Monday, May 30, 2005

Carefully Disguised Bullshit 

At first glance, this article by a high school science teacher on how he teaches evolution to students seems a good thing. He gives them both (scientific) sides, pro and con, shows where areguments have been made against evolution, etc., etc. He says that, by the end of the class, the students had no idea what his position was personally. He seems to hint, though, that he's an intelligent design fan (i.e. "evolution" light), which makes me question why he's teaching science in the first place.

It also demonstrates how the apparent "benign" appearance of the ID argument is actually quite dangerous. A quote from the teacher:
I push them to behave like competent jurors - not just to swallow what some authority figure tells them to believe - not even me - but rather to critically analyze, with an open mind, the evidence set before them.
Okay, fine. Can we have this same degree of freedom in teaching religion and theology?

Because, it seems to me, all of religion is based on its followers just swallowing what some authority figure tells them to, without question. I have no problem with that -- if they keep it in their own churches and their personal lives. But as soon as they try to change my world with their dogma, I draw the line. As soon as they try to insert their unfounded beliefs into the study of science, I say enough.

'Cause you know what? You can put all the evidence in favor of evolution in one bucket, and all the evidence in favor of creationism in another bucket, and you'll end up with one pretty full bucket and one totally empty one. You can believe, and guess and imagine all you want, but the simple fact is, there is absolutely not a single, solitary shred of evidence in favor of the universe having been created instantly by some invisible gaseous anthropomorphic being, whether it was 6,000 years ago or 15 billion. The only evidence, in fact, is that the universe is here -- but that's like looking at a roll of scotch tape and stating, with certainty, that it was fabricated out of gummi bears and pig snot by a sixteen foot tall pixie named Edna on a planet orbiting a star in the Eta Carinae system. You can say it all you want -- but until you can show me the chain of evidence from point A to B, you don't even have a theory. You have a fairy tale.

In contrast, a scientist would examine the scotch tape. He might notice that the label includes a mention of the 3M Company. He would track down the company, find the people there who maybe made the tape. Perhaps observe the assembly line -- the same assembly line that manufactures only the gloss finish transparent tape in the half inch roll. And then he'd compare samples from that assembly line to his tape at home. Then, and only then, might he put forward the theory that his roll of tape was created on assembly line A, sub-group W, building 17, southern fabrication plant, etc., etc. But he won't state that with absolute certainty, perhaps having heard that gloss finish production was moved some time in the last year.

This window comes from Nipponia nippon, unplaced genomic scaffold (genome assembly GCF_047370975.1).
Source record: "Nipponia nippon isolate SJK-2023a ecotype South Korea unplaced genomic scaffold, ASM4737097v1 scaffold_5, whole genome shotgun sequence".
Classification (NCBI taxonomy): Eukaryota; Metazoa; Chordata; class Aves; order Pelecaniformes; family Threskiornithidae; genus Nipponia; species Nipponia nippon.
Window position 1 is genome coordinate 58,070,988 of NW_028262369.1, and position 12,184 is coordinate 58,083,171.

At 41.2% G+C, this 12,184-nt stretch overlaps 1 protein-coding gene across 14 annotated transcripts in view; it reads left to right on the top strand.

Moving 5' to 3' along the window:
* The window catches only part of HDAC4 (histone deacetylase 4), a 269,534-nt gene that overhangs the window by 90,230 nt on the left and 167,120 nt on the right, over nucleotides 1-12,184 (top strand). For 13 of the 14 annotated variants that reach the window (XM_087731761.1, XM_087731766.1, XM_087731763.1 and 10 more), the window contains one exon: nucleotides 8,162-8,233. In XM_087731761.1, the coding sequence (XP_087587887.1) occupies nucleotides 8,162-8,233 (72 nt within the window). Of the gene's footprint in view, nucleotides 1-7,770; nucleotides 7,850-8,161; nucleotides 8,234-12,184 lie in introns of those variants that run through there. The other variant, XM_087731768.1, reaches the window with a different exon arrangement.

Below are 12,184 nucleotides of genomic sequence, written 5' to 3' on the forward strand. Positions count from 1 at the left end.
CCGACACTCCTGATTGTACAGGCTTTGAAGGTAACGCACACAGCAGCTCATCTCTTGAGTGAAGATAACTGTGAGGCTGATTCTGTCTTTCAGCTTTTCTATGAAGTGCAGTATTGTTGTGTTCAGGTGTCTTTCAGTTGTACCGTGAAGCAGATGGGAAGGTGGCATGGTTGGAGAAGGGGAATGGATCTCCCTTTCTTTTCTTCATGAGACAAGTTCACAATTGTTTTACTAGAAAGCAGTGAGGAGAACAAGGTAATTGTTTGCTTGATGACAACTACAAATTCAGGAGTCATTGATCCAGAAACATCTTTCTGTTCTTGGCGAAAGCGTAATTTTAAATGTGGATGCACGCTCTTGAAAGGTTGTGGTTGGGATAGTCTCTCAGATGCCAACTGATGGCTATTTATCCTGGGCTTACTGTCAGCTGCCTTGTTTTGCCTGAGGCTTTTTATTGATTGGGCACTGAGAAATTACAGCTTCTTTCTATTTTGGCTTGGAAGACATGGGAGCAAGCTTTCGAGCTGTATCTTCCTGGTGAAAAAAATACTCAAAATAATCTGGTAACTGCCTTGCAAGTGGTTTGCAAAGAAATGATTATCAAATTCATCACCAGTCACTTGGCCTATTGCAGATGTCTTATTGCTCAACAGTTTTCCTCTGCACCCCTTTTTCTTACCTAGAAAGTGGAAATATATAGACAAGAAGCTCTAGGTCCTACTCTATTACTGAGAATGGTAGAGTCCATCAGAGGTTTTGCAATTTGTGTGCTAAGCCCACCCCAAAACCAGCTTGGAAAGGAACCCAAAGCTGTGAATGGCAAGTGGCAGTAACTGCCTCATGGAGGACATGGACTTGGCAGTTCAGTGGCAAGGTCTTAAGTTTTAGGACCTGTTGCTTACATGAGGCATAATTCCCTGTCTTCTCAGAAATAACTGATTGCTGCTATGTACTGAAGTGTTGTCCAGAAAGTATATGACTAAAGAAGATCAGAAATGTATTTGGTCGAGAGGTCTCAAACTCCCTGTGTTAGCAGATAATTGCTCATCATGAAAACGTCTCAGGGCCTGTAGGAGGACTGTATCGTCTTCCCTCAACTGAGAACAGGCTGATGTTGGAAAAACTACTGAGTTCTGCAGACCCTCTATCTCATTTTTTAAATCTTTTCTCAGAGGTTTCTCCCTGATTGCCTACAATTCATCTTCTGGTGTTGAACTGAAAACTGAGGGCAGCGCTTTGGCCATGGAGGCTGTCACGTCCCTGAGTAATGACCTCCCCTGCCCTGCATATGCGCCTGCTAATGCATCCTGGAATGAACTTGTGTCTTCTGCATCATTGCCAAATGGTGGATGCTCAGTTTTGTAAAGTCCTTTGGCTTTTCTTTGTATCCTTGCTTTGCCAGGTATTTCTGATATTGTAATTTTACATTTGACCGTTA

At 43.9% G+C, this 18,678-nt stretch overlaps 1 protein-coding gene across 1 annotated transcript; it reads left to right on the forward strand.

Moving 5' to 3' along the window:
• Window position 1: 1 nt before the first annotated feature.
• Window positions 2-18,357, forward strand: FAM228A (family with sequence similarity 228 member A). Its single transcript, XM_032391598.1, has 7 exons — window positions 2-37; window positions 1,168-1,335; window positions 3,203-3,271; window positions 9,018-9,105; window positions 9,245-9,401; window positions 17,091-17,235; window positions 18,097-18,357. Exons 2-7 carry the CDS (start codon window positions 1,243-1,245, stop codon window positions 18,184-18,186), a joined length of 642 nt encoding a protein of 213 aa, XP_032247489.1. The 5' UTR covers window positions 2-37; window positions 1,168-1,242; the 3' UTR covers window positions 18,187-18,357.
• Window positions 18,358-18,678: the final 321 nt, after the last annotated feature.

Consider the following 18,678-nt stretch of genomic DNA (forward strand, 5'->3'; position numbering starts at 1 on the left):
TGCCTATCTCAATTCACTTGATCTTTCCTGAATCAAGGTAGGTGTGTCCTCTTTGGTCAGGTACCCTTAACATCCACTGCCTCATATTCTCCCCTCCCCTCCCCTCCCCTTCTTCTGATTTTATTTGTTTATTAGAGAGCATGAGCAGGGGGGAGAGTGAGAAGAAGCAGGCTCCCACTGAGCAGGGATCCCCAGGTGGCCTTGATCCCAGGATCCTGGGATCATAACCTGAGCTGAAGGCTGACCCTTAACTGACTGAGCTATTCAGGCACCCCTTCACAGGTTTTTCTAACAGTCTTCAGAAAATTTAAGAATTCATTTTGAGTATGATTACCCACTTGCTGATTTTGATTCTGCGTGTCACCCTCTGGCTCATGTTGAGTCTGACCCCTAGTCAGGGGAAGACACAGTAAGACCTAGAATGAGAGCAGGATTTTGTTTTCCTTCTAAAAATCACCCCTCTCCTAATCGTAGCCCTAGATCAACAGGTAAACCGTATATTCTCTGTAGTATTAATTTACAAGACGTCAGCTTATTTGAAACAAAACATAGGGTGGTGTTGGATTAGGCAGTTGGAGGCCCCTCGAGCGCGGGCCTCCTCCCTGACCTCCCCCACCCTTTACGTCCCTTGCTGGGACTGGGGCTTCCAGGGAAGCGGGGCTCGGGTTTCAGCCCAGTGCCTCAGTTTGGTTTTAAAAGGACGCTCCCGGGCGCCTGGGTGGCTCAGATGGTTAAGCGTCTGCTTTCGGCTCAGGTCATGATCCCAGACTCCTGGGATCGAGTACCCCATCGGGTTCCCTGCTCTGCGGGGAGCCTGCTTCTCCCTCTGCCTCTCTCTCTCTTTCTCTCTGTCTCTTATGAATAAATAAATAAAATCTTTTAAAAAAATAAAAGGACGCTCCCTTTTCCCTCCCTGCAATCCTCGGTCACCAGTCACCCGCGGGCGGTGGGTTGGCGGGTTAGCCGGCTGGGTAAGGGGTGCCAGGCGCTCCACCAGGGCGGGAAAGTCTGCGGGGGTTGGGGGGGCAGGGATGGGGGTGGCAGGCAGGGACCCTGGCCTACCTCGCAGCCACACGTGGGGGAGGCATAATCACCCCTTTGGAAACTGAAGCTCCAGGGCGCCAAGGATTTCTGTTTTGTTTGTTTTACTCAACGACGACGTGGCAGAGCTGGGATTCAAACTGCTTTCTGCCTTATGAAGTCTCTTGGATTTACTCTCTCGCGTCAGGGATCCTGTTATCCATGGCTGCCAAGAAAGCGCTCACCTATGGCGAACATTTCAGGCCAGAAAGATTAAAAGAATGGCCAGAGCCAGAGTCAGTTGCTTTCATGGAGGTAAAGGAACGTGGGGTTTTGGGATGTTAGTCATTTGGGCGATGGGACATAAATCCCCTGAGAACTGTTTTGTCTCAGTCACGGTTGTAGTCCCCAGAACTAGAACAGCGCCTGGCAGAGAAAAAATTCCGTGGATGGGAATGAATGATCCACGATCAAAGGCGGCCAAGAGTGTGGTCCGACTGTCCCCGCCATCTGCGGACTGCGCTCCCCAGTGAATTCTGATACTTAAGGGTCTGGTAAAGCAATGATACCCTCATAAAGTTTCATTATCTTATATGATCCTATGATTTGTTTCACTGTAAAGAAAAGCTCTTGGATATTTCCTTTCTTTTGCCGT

You get the point. Charles Darwin didn't just wake up one morning and say, "Hm. Men and apes have two arms and two legs, and kind of look alike. Therefore, men must have descended from apes." Nope. He spent a lot of time studying a lot of species, testing a lot of ideas, working his way toward a possibility.

Contrast with: men think. Therefore, everything was created by a thinking man in the sky. No testing necessary.

Funny story: I went to a Catholic university (despite being a heathen) because they had a good film school. But... everybody had to take two theology classes. I approached my first one with dread, thinking that they'd just lock us in a room and beat us until we converted. It was called History of the New Testament, and it was taught by a nun. Visions of penguins and wooden rulers danced in my head.

Cut to: First day of class. The nun walks in, dressed in civvies, and she's a 40-ish MILF,. (Well, for the straight guys in the class, but I can appreciate a MILF even if I gravitate toward the DILFs.)

Anyway... she walks into class, goes up to the lectern, says hello, and then says the following sentence, which made me realize forever that Jesuits aren't really a religious order; they're partiers with collars (she was a member of the Jesuit girl gang). She said, "Some people think that every word in the bible was personally written by god. Well, that's just ridiculous..."

In that instant, you could tell who went to Catholic school and who didn't. The parochial kids all inhaled waiting for the lightning to strike. The rest of us just looked at each other with collective relief, realizing, "Damn. They're not going to stick us in the rack until we convert."

For the rest of the year, she showed how which documents wound up in the New Testament were determined by people and politics, and if there were any sort of divine intervention, it was a very convoluted process. Yes, she did cop to the "if you have faith, you'll see how god worked it this way" excuse, but she didn't hold back from the "it could just as easily have been Matthew, Mark, Luke and Timothy" story.

Funny thing is, the religious kids didn't lose faith by her lessons, and the atheist kids didn't see the light because of it -- even though, ultimately, her argument was toward the "god had nothing to do with it" side.